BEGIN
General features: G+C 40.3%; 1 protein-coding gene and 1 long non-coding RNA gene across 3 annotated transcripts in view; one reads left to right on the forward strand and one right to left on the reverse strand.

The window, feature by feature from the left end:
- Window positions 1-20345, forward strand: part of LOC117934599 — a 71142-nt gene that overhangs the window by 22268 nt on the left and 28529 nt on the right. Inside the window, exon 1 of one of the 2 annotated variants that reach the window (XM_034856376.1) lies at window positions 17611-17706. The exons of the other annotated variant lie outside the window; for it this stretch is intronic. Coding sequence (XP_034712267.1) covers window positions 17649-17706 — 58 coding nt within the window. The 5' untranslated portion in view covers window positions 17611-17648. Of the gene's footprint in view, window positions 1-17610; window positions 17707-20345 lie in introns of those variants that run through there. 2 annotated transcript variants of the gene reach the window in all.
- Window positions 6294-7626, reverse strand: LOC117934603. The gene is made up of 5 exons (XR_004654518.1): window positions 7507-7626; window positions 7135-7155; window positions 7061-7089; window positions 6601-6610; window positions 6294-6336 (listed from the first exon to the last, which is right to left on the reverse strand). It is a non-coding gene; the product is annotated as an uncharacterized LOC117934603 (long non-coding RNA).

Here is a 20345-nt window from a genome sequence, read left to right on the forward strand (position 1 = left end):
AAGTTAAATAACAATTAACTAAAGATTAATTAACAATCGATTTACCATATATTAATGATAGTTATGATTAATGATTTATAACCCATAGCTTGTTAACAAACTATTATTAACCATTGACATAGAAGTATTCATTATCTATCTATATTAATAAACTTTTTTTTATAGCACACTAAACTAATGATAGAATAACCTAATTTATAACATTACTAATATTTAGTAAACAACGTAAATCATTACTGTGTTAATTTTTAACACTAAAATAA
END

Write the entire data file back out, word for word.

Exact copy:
General features: G+C 40.3%; 1 protein-coding gene and 1 long non-coding RNA gene across 3 annotated transcripts in view; one reads left to right on the forward strand and one right to left on the reverse strand.

The window, feature by feature from the left end:
- Window positions 1-20345, forward strand: part of LOC117934599 — a 71142-nt gene that overhangs the window by 22268 nt on the left and 28529 nt on the right. Inside the window, exon 1 of one of the 2 annotated variants that reach the window (XM_034856376.1) lies at window positions 17611-17706. The exons of the other annotated variant lie outside the window; for it this stretch is intronic. Coding sequence (XP_034712267.1) covers window positions 17649-17706 — 58 coding nt within the window. The 5' untranslated portion in view covers window positions 17611-17648. Of the gene's footprint in view, window positions 1-17610; window positions 17707-20345 lie in introns of those variants that run through there. 2 annotated transcript variants of the gene reach the window in all.
- Window positions 6294-7626, reverse strand: LOC117934603. The gene is made up of 5 exons (XR_004654518.1): window positions 7507-7626; window positions 7135-7155; window positions 7061-7089; window positions 6601-6610; window positions 6294-6336 (listed from the first exon to the last, which is right to left on the reverse strand). It is a non-coding gene; the product is annotated as an uncharacterized LOC117934603 (long non-coding RNA).

Here is a 20345-nt window from a genome sequence, read left to right on the forward strand (position 1 = left end):
AAGTTAAATAACAATTAACTAAAGATTAATTAACAATCGATTTACCATATATTAATGATAGTTATGATTAATGATTTATAACCCATAGCTTGTTAACAAACTATTATTAACCATTGACATAGAAGTATTCATTATCTATCTATATTAATAAACTTTTTTTTATAGCACACTAAACTAATGATAGAATAACCTAATTTATAACATTACTAATATTTAGTAAACAACGTAAATCATTACTGTGTTAATTTTTAACACTAAAATAA